Rating: 4.25 stars
Buy Link:
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Length: Novel

 

James’ last year of high school has been rough. His mother died of cancer and family grief became the atmosphere of his life. He’s getting ready to go to Uni, and leaving behind his twin sister and father gives James a lot of mixed feelings. He’s also figuring out his sexuality and who he can trust.

When Cary moves into the family’s spare room, he changes the dynamics for everyone he encounters. Cary is fit and good looking, and he innately knows what he each person needs and soothes and inflames each person’s desires. As Cary encounters four different men during the Australian summer, he lifts them up, breaks them down, and pushes their boundaries. Sexual desire looks different on all these men and it’s going to be one hot and revealing summer.

I tend to find the books that are the hardest to talk about without giving anything away and The Lodger, That Summer falls into that category as well. The blurb only mentions James by name, so I will start with him. James is grateful to be finished with high school, but feels unsettled since his mother died and he has plans to leave for school. His father is supportive, but his father has his own grief to contend with. James hasn’t come out yet to anyone and he’s not sure where or when his truth will be spoken and he’s a riot of feelings.

We get four points of view in this shorter novel, but I will say that one of the central focuses is James and he holds the backbone of emotion for this book. We see the different relationships he has with his father and with friends of the family and how that plays into his journey, but also how it unfolds into the different characters’ own stories.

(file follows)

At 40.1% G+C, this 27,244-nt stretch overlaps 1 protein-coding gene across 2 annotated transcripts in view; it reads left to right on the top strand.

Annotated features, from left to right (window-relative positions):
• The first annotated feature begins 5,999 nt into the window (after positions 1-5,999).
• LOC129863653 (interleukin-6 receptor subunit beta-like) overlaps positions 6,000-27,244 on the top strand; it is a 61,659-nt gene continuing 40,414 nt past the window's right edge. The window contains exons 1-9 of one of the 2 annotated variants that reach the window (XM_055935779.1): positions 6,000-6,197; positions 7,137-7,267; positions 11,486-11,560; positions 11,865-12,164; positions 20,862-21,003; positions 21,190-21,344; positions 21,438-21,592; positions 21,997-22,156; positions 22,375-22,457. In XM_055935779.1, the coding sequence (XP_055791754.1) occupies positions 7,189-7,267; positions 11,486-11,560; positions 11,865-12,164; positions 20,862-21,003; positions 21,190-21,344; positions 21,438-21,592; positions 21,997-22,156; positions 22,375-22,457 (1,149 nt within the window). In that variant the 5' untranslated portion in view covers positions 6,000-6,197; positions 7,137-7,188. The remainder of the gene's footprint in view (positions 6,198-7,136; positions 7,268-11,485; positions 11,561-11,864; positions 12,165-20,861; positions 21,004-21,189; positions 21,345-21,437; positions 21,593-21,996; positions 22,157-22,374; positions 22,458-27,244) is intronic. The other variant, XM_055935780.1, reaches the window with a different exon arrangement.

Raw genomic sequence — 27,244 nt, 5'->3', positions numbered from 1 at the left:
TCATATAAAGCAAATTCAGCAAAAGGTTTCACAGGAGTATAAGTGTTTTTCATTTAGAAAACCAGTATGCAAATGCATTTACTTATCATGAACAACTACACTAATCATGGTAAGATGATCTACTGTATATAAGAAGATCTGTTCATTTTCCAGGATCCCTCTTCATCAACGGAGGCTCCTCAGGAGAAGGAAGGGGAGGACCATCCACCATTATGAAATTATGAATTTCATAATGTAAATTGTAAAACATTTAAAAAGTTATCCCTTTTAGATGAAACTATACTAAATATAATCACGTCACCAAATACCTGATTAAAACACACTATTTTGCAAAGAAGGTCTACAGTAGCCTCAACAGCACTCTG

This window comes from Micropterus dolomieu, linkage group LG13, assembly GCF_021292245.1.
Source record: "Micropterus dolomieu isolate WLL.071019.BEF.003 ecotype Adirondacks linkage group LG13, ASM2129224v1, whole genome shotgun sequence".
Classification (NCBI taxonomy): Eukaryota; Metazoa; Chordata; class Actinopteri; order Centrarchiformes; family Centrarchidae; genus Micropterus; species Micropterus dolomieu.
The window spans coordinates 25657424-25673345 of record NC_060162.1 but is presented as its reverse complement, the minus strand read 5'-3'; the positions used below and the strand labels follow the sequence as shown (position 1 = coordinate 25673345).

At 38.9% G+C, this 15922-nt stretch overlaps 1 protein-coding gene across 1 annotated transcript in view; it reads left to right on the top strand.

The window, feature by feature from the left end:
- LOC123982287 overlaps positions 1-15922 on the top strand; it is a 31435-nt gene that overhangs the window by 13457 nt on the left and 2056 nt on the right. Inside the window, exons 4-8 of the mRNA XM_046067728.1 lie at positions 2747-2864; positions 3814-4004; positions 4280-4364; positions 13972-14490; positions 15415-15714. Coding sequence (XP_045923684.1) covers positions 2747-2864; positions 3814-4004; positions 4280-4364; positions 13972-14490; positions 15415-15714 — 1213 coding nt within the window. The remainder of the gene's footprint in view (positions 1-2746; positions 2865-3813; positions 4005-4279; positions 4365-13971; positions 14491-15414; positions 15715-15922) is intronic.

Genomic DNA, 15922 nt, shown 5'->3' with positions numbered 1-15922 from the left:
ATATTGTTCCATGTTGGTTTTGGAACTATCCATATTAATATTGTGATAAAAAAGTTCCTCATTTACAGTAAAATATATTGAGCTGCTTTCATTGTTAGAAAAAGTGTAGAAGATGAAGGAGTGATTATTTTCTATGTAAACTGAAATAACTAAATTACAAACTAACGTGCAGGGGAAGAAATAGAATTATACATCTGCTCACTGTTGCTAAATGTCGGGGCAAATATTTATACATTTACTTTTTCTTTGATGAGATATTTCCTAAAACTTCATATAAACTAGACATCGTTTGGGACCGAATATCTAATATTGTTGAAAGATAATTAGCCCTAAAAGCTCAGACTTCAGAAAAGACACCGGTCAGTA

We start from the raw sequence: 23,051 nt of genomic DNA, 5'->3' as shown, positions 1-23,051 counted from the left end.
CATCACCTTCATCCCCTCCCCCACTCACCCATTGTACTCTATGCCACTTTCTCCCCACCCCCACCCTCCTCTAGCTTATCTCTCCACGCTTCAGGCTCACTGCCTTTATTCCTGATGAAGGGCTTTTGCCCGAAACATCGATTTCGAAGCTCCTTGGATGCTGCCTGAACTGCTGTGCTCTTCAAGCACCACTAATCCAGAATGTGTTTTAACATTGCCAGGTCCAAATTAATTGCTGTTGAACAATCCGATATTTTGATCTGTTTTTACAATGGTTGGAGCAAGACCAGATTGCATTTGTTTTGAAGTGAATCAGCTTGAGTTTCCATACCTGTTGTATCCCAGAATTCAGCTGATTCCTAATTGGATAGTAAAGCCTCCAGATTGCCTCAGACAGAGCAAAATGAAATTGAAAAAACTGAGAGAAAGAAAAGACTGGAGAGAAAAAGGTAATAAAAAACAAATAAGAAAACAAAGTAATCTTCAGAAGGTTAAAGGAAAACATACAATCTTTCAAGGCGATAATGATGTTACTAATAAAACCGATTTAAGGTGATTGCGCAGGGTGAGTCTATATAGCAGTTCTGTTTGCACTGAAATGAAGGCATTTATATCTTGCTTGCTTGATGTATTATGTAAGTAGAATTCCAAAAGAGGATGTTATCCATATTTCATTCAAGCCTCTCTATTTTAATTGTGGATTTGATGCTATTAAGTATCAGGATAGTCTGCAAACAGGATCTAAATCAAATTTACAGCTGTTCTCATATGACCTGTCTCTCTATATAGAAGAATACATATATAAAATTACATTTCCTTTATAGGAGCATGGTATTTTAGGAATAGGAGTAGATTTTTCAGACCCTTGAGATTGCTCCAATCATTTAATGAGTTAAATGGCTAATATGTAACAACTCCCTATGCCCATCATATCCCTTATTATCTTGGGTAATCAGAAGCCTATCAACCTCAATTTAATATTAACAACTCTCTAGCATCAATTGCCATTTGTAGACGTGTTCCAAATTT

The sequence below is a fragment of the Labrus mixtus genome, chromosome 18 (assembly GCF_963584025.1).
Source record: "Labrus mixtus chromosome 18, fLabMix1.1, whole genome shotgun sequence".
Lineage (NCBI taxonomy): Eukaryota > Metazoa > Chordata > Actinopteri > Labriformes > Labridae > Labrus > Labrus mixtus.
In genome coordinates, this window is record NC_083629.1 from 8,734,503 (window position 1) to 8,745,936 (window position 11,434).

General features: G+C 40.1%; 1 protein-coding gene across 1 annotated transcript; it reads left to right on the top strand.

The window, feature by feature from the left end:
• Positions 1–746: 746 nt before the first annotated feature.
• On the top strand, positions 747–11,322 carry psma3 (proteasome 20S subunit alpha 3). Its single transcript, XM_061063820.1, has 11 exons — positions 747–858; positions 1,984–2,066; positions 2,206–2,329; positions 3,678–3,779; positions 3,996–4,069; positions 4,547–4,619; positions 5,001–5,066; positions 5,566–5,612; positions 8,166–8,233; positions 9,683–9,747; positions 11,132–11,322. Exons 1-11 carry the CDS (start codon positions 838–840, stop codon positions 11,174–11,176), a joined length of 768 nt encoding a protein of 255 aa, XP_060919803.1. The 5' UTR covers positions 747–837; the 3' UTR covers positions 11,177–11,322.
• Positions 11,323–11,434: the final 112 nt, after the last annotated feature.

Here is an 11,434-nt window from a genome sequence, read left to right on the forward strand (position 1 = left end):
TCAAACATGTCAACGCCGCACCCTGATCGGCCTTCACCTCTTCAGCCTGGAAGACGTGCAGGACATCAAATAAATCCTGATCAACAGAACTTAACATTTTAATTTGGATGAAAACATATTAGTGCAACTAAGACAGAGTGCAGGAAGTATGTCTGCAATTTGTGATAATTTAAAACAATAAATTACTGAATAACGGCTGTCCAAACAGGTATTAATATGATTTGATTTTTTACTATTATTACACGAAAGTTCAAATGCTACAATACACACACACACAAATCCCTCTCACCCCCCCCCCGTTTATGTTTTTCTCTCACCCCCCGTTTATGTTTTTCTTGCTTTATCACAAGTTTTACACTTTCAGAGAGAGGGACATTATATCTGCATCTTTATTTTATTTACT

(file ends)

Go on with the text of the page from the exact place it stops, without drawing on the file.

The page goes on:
This book is not a romance and it is not intended to be one. It is, however, many other things. It is a highly charged erotic tale, a coming out story, a coming-of-age story, and a sexual awakening, but it also drives deeper to target and expose those hidden parts of a man’s soul. The catalyst is Cary, the lodger, who appears in their lives when these men seemingly need him most and can be what they each need him to be. He’s portrayed only through their eyes and, on the flip side, Cary might not be any of the people these men think he is.

Cary is on page maybe the least, but I will remember him the most. I knew how the ending would play out and that was fine, as Cary’s presence will still linger with me a while. I would definitely read a book from Cary’s point of view, although I am certain the illusion would be shattered and it’s really between those two realities where this story lives.

This book has already been released and a fine tuning proofread would only enhance it. It is great to have found a new voice in author Levi Huxton with this debut book. His candor created not only a melancholy spirit to parts of the story, but also an atmosphere that is tinged with tension, anticipation, and hope.

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